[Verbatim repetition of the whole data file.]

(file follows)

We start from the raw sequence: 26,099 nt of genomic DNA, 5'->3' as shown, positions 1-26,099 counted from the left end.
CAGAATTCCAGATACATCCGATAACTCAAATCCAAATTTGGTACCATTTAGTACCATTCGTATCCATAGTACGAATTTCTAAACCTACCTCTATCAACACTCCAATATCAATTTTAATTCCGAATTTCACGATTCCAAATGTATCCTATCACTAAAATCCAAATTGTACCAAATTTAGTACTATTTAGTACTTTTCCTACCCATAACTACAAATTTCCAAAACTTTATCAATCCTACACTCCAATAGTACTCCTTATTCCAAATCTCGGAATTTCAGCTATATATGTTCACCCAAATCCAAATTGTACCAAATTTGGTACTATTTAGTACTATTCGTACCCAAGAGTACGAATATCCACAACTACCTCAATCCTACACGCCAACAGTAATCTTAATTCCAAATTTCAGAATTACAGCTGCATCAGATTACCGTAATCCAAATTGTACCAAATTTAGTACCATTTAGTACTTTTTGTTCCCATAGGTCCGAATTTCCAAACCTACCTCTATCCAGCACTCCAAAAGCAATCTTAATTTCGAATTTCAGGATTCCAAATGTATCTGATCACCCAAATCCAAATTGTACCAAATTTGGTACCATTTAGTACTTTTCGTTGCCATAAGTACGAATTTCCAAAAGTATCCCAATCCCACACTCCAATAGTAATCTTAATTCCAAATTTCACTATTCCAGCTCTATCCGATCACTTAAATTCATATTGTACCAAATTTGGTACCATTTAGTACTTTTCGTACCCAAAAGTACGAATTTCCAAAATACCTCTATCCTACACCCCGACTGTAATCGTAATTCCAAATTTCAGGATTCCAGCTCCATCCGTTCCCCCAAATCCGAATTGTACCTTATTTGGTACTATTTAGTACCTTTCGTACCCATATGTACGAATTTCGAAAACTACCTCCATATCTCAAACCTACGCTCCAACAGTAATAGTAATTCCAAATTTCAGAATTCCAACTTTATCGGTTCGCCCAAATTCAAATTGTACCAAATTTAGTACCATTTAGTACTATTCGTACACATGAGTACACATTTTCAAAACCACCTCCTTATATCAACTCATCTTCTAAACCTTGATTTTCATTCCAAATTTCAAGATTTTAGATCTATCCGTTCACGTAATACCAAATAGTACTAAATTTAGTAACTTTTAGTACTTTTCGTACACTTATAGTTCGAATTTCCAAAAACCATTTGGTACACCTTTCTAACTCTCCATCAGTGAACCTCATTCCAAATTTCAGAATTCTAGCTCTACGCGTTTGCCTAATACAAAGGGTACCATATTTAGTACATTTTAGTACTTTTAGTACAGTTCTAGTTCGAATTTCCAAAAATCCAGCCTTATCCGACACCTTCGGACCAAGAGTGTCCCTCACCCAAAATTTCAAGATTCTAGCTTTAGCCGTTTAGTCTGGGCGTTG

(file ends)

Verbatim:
We start from the raw sequence: 26,099 nt of genomic DNA, 5'->3' as shown, positions 1-26,099 counted from the left end.
CAGAATTCCAGATACATCCGATAACTCAAATCCAAATTTGGTACCATTTAGTACCATTCGTATCCATAGTACGAATTTCTAAACCTACCTCTATCAACACTCCAATATCAATTTTAATTCCGAATTTCACGATTCCAAATGTATCCTATCACTAAAATCCAAATTGTACCAAATTTAGTACTATTTAGTACTTTTCCTACCCATAACTACAAATTTCCAAAACTTTATCAATCCTACACTCCAATAGTACTCCTTATTCCAAATCTCGGAATTTCAGCTATATATGTTCACCCAAATCCAAATTGTACCAAATTTGGTACTATTTAGTACTATTCGTACCCAAGAGTACGAATATCCACAACTACCTCAATCCTACACGCCAACAGTAATCTTAATTCCAAATTTCAGAATTACAGCTGCATCAGATTACCGTAATCCAAATTGTACCAAATTTAGTACCATTTAGTACTTTTTGTTCCCATAGGTCCGAATTTCCAAACCTACCTCTATCCAGCACTCCAAAAGCAATCTTAATTTCGAATTTCAGGATTCCAAATGTATCTGATCACCCAAATCCAAATTGTACCAAATTTGGTACCATTTAGTACTTTTCGTTGCCATAAGTACGAATTTCCAAAAGTATCCCAATCCCACACTCCAATAGTAATCTTAATTCCAAATTTCACTATTCCAGCTCTATCCGATCACTTAAATTCATATTGTACCAAATTTGGTACCATTTAGTACTTTTCGTACCCAAAAGTACGAATTTCCAAAATACCTCTATCCTACACCCCGACTGTAATCGTAATTCCAAATTTCAGGATTCCAGCTCCATCCGTTCCCCCAAATCCGAATTGTACCTTATTTGGTACTATTTAGTACCTTTCGTACCCATATGTACGAATTTCGAAAACTACCTCCATATCTCAAACCTACGCTCCAACAGTAATAGTAATTCCAAATTTCAGAATTCCAACTTTATCGGTTCGCCCAAATTCAAATTGTACCAAATTTAGTACCATTTAGTACTATTCGTACACATGAGTACACATTTTCAAAACCACCTCCTTATATCAACTCATCTTCTAAACCTTGATTTTCATTCCAAATTTCAAGATTTTAGATCTATCCGTTCACGTAATACCAAATAGTACTAAATTTAGTAACTTTTAGTACTTTTCGTACACTTATAGTTCGAATTTCCAAAAACCATTTGGTACACCTTTCTAACTCTCCATCAGTGAACCTCATTCCAAATTTCAGAATTCTAGCTCTACGCGTTTGCCTAATACAAAGGGTACCATATTTAGTACATTTTAGTACTTTTAGTACAGTTCTAGTTCGAATTTCCAAAAATCCAGCCTTATCCGACACCTTCGGACCAAGAGTGTCCCTCACCCAAAATTTCAAGATTCTAGCTTTAGCCGTTTAGTCTGGGCGTTG